So how can a location ensure that their alarm system meets the standards for human processing? Currently working on our 100th alarm project, Beville continues to develop and optimize our methodologies. We’ve found that a “one size fits all” approach definitely does not work. Too many of our clients have different needs, different resource constraints and different budgets. Consequently, we have been able to tailor our approach to alarm issues and now have multiple methods available for assessing/improving alarm system design:
1. Alarm Assessment – Given an alarm database, we can quickly examine several metrics and determine how the database compares to others in the industry. This is a good first step to determine if a more in-depth analysis is needed.
2. Alarm Response Analysis – Our most comprehensive analysis involves examination of every point with a team of operations personnel. While other analyses focus strictly on the over-alarmed, this analysis has the added benefit of identifying points that are not alarmed that should be.
3. “Generic” Alarm Response Analysis – Beville has amassed alarm data on many different process units. This data is used to generate the typical alarms that can be applied to both new and existing units. This approach is beneficial when time and personnel resources are limited.
4. Combination of Generic and Specific – The most recent approach involves working with a team of operators, as well as making use of “generic” data. Unit-specific alarm issues are resolved in a team environment, while Beville utilizes generic data where possible. Valuable operational resources are spared without sacrificing the quality of the alarm system.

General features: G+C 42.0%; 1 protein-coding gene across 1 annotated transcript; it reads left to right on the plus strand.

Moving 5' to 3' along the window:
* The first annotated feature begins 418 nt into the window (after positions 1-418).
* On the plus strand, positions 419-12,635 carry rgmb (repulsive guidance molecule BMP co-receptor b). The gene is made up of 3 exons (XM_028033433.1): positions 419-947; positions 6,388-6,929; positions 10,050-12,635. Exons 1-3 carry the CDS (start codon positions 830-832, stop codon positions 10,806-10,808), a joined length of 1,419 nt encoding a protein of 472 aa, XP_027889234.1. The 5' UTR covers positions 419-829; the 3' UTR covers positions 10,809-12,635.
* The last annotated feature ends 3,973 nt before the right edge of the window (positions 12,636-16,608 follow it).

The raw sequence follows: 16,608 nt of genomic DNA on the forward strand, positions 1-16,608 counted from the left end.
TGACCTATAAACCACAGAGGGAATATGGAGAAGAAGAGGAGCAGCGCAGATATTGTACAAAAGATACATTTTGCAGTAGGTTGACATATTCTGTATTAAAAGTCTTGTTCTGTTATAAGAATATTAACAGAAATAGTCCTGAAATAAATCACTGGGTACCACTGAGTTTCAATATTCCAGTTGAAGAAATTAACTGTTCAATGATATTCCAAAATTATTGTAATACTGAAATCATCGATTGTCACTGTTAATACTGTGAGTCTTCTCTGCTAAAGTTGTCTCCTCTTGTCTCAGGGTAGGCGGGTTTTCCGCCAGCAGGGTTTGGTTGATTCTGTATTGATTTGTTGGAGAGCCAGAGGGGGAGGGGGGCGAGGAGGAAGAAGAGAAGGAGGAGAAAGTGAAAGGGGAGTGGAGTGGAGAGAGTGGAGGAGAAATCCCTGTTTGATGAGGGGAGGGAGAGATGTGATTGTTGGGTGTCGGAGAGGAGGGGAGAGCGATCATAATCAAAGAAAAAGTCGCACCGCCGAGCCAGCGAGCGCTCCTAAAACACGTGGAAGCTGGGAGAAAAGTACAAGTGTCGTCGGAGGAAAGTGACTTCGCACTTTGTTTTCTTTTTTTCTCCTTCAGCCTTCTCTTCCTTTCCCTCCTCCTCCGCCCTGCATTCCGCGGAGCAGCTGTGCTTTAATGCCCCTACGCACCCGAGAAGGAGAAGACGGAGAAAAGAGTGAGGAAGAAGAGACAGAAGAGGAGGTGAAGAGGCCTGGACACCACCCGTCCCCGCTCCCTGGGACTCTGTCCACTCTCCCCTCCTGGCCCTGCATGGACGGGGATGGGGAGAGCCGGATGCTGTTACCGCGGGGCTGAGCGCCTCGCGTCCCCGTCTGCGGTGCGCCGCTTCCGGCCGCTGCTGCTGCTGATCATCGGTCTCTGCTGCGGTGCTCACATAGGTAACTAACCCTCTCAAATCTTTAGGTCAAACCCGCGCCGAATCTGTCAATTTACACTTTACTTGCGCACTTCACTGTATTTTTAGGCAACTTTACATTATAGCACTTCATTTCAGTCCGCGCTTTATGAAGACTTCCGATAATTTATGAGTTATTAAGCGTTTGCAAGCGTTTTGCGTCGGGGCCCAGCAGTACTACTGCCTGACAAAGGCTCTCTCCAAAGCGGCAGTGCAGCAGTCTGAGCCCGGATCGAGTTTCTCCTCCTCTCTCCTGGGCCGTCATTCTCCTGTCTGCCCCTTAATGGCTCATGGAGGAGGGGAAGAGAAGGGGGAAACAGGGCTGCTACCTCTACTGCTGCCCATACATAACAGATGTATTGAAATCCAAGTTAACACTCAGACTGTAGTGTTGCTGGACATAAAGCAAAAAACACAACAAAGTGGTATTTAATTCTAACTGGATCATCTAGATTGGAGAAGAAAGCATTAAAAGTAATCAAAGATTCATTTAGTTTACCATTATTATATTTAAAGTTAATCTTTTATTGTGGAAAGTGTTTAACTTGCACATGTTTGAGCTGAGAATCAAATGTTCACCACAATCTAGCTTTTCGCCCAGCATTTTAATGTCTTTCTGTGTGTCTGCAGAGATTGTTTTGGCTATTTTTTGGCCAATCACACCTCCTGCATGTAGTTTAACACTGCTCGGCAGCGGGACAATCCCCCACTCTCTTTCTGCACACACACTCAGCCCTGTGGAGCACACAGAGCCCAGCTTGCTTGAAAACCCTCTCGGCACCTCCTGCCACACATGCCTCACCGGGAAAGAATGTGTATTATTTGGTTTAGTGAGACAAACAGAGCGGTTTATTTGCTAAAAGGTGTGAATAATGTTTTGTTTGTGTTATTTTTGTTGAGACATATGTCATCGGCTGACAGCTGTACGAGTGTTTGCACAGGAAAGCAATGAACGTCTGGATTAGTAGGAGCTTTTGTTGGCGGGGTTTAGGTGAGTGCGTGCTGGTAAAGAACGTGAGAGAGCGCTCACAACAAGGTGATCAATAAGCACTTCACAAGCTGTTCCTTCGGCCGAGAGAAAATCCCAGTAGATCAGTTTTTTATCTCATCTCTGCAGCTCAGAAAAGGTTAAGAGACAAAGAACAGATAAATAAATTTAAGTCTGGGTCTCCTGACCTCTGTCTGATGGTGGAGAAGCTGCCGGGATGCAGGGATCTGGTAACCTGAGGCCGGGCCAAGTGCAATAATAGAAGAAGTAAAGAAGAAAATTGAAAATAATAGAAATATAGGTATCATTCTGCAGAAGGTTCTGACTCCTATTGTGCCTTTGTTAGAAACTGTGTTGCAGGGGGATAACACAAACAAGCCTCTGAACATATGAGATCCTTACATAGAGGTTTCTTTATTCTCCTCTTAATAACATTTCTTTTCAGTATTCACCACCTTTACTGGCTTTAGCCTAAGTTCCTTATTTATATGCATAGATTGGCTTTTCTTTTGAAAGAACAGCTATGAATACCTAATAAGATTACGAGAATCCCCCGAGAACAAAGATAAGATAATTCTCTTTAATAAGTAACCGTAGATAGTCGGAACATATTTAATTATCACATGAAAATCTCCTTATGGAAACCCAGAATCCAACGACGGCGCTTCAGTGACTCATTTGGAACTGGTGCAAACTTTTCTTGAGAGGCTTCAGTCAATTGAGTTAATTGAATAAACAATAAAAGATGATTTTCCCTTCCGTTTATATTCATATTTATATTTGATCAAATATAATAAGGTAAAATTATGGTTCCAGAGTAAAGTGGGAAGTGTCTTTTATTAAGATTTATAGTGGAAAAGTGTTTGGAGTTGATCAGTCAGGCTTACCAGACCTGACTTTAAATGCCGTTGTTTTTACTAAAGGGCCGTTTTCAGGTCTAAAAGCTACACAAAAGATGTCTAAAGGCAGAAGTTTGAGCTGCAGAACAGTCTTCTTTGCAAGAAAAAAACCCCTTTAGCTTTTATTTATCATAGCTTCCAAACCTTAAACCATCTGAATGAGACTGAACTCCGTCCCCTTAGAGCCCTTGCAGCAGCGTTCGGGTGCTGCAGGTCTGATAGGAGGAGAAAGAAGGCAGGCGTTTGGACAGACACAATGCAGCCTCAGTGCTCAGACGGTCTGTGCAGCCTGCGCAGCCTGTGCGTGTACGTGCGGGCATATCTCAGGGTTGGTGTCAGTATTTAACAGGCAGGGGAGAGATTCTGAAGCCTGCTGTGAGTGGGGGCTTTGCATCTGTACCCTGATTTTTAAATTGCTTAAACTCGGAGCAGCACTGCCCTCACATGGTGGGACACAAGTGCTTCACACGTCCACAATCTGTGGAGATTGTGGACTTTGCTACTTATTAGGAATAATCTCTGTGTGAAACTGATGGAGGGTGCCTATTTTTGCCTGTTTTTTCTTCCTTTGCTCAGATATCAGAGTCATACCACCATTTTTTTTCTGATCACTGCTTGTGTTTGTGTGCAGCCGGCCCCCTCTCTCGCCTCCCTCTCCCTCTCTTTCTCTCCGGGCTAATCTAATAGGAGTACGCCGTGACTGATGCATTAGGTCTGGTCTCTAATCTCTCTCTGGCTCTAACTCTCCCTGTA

Contact Beville for more information regarding alarm response analysis. Our goal, as always, is to provide the best human factors solutions possible.
Copyright © 2006 Beville Engineering, Inc., All Rights Reserved
RELATED EXTERNAL MEDIA
|Consortium Reports New Findings on Alarm Rates||Automation World|
|How Many Alarms Can An Operator Handle||Chemical Processing|
|Impact of Alarm Rates and Interface Design on Operator Performance||Automation World|
|Operator Interfaces: Moving from Comfortable to Most Effective||Automation World|
|Operator Performance as a Function of Alarm Rate and Interface Design||Mesa.org|
This year's Fall meeting for the Center for Operator Performance will be October 24-26 in Corpus Christi. For more information, please contact Lisa Via. Guests are always welcome!
Our summer newsletter is now available. Click here!
Take our short survey on operator span of control. Click here (new window)
David Strobhar's book, "Human Factors in Process Plant Operation," is now available in both hardcover and Kindle e-book.
Copyright © 1996-2019 Beville Engineering, Inc. All rights reserved. (937)434-1093. Beville@Beville.com